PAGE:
Background: Senecio aquaticus is an esteemed wetland species, but it is also a poisonous species in grasslands for forage production of various countries (e.g. Great Britain and Central European states), and its further spread onto farmland must be prevented. To reveal links between management practice and the occurrence of S. aquaticus, a survey was carried out on agricultural grassland in the summer of 2005.
Location: The mountain region in the northern and central part of Switzerland.
Methods: Botanical assessments were carried out on management units (parcels) where S. aquaticus occurred and on neighbouring parcels without occurrence. For all parcels, we analysed the soil nutrients and the details of management such as intensity of fertilisation and defoliation frequency.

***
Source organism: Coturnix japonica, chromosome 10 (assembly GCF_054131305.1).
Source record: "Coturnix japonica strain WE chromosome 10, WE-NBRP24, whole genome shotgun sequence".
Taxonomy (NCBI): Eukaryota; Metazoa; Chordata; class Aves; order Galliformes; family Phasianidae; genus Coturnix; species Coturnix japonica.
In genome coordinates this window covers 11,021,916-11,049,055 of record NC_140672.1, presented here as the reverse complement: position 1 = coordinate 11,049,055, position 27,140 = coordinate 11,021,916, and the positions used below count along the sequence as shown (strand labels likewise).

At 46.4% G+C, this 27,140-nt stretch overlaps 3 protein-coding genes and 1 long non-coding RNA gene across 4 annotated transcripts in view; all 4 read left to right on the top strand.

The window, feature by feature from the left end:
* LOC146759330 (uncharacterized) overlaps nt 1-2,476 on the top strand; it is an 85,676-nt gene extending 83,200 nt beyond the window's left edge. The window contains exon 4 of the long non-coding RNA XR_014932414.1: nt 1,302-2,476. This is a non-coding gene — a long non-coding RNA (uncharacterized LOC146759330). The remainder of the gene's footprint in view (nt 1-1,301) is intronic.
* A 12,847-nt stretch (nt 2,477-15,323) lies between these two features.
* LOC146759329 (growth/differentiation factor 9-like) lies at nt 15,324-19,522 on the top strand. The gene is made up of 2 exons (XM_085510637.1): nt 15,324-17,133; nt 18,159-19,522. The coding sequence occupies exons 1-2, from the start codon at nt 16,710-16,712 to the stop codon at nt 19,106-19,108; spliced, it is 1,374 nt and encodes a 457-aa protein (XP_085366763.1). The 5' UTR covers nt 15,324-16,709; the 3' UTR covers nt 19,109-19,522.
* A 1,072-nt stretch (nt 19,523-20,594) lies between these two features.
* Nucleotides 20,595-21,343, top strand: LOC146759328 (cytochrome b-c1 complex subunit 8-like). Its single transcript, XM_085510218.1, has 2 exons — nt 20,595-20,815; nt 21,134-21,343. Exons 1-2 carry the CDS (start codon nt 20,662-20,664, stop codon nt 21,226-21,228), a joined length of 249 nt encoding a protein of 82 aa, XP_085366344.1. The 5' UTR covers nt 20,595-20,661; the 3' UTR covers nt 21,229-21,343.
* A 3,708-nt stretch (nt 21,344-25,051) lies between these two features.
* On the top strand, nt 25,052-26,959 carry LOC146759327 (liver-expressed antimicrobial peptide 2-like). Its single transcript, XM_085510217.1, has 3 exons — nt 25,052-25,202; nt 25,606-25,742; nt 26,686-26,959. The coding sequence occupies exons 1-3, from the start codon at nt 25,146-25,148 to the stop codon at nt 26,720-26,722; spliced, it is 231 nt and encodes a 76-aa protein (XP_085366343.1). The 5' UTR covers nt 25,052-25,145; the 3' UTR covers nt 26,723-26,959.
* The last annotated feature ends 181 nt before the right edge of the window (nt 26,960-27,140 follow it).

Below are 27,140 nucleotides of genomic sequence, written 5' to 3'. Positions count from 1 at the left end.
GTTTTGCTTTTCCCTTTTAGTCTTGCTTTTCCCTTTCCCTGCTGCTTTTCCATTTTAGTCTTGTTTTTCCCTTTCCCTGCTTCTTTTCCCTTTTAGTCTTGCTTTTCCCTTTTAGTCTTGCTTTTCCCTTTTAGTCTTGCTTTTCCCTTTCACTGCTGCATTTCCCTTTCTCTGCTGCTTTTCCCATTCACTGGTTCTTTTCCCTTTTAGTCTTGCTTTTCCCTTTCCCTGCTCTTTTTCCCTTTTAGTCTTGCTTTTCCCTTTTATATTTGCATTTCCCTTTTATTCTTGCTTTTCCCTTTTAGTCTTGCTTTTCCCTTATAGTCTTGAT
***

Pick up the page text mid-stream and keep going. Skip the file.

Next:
Results: There was a high risk of S. aquaticus occurrence in parcels with low nitrogen fertilisation, a change of management intensity in the preceding 15 years, high inclination, and gaps in the sward. The change in the vegetation composition caused by altering the management intensity most probably provided gaps in the sward, which were then colonised by S. aquaticus. A novel finding is that, despite its preference for low-nutrient sites, the species was also persistent at sites with a moderate to high management intensity.
Conclusion: A long-term control of S. aquaticus on agricultural grasslands can best be achieved by avoiding sward damage and by promoting dense and stable swards. The management should be adjusted to the local environmental conditions and the requirements of the favourable plant species. This could prevent the spread of S. aquaticus from the protected wetlands onto agricultural grasslands, where the species would threaten animal health.
Nomenclature: Lauber & Wagner (2007).